Esteemed colleagues, Ladies and gentlemen,Dear friends,
Taking my cue from the title of this panel, I think it is quite necessary to address at the outset a very central question: who are those actors who strive for stability and, conversely, which are those which act in the opposite direction. We cannot afford to harbor any illusions or be carried away by wishful thinking in our analysis because, at the end of the day, the European Union and the individual states that comprise it do not live in a vacuum. Advancing our rules-based agenda and creating win-win situations in our region and beyond requires partners, like-minded ones as we want to call them, and this must be done in a clear-eyed and careful manner.
It is therefore self-evident, from my point of view, that if the EU is to truly fulfill its potential in the international arena, a few key elements are required: a strong voice, a unity of purpose and a staunch commitment to the values it espouses. We are currently in the middle of cataclysmic developments in the European space, with the brutal war waged by Russia against Ukraine, and the unified response of the EU has been forceful in utilizing available tools in our arsenal. It is also evident, however, that our multilateral approach with third countries, to build our case, has not been quite as effective. It is imperative that we engage in a brainstorming exercise on this, if we are to be successful in making a persuasive argument about the undoubtable benefits, as we consider them, of a rules-based order and the primacy of international law.
Speaking of which, let me say a couple of words about the Eastern Mediterranean, where all these issues are extremely pertinent. This brings me back to the question I posed at the beginning, regarding stability-minded actors vs. spoilers. Cyprus and Greece have been working diligently and purposefully over the last 10 years, to construct a matrix in which all the countries in the East Med may co-operate harmoniously and for mutual benefit. The underpinning philosophy is not particularly philosophic: adherence by all to a set of principles which have come to define the international system following World War II. Every single regional actor has bought into this concept and the resulting trilateral mechanisms, as you are aware, are now fully established and functioning very efficiently.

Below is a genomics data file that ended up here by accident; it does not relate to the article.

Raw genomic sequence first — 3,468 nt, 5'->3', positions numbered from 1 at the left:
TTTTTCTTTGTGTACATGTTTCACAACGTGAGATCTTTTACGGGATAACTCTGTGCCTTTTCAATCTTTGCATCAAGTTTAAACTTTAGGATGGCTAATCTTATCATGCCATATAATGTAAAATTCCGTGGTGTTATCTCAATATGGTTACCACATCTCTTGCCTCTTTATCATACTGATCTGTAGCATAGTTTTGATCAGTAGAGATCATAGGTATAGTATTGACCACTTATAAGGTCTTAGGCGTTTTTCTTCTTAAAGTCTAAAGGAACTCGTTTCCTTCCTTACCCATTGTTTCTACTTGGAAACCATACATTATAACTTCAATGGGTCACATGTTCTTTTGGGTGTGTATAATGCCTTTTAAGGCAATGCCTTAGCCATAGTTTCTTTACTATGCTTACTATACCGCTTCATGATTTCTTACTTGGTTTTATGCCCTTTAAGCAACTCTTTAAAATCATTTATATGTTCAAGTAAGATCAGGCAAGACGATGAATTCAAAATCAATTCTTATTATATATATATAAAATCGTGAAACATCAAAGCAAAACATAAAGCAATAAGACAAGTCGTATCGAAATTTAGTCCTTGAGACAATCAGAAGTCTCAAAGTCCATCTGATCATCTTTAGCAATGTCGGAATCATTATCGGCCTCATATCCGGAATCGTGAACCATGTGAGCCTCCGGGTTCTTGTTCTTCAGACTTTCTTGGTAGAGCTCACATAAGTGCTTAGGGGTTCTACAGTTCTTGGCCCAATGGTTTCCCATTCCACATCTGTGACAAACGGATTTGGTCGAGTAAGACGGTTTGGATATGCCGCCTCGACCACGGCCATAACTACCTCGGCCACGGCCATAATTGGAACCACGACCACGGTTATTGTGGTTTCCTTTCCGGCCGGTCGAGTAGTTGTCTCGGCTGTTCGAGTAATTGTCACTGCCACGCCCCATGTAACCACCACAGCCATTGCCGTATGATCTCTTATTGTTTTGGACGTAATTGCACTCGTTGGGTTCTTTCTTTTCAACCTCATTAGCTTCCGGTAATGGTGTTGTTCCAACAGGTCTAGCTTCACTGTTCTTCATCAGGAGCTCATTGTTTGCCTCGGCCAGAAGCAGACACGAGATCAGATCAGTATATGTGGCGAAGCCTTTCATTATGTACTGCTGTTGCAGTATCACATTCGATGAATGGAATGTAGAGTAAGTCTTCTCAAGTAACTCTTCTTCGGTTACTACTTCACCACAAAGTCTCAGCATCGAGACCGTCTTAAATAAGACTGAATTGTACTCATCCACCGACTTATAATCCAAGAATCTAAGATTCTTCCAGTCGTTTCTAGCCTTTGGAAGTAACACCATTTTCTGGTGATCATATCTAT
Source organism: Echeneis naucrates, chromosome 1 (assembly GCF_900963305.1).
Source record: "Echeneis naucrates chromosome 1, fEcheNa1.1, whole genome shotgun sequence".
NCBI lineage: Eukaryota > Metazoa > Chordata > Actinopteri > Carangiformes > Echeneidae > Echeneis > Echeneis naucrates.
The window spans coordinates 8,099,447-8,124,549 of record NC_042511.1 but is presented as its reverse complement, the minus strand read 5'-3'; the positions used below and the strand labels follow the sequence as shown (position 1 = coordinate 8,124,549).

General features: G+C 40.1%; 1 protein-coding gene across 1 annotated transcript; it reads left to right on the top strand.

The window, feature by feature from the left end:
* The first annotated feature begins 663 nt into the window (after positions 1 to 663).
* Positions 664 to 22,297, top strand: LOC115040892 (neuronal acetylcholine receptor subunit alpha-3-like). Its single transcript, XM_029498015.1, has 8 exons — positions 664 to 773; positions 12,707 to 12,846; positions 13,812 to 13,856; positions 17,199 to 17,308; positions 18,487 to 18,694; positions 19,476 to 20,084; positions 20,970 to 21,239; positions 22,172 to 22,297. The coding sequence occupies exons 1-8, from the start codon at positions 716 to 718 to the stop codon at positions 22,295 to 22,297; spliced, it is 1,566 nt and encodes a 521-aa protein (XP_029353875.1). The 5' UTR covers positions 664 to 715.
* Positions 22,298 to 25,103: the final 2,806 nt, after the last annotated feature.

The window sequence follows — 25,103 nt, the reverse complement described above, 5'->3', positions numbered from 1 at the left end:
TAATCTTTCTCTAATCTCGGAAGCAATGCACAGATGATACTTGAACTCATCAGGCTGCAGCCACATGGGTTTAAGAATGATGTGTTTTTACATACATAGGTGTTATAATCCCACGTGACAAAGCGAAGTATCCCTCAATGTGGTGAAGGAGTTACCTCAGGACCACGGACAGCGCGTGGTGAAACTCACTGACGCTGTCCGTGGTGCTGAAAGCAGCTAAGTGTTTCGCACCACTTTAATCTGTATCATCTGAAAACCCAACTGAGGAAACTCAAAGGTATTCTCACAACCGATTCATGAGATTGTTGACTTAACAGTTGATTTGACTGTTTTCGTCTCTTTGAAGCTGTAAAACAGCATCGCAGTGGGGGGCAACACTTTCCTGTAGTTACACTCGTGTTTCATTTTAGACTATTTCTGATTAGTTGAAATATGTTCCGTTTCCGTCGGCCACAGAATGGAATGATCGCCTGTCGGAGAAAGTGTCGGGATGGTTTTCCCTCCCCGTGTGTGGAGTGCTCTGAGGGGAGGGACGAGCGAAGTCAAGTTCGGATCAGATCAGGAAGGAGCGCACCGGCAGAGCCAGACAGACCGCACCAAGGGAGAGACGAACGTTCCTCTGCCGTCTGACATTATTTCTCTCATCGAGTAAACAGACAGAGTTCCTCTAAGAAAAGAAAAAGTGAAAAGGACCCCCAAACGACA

Such has been the success of this project that other countries have been seeking to become part of the equation. The 3+1 format tying together Cyprus, Greece and Israel with the US is now a fact and at the most recent meeting at Foreign Ministers level, specific objectives were agreed, which will yield in due course tangible results.
It is of course unfortunate that one regional actor not only refuses to join in this great example of regional multilateralism but, even worse, seeks to upend it. As I have already mentioned, in order to deal with such challenges effectively, we must look with an objective eye, at the motives guiding a spoiler’s actions. In this particular case, is Ankara interested in a regional, rules-based order from which everyone stands to gain? Or is it playing a zero-sum game in an effort to exert regional dominance at the expense of the rest? I want to underline again; we cannot afford the luxury of wishful thinking when it comes to such crucial matters.
In conclusion, let me say that whether we address the Western Balkans or the post-Soviet sphere or the Eastern Mediterranean, the European Union’s stance and its voice must be unequivocal and not merely pay lip service to ideals and values.
As far as the Western Balkans are concerned, it is my firm belief that partners in the region should know that there exists a clear direction for their perspective in joining the EU. Equally it should create certain responsibilities on their behalf as future Members. The Western Balkans should be encouraged that concrete reforms will have tangible and immediate benefits as regards the accession process.
Our response to the invasion of Ukraine demonstrated both our abilities as well as our limitations. Moving forward, let us see how we may further strengthen the former while mitigating the latter.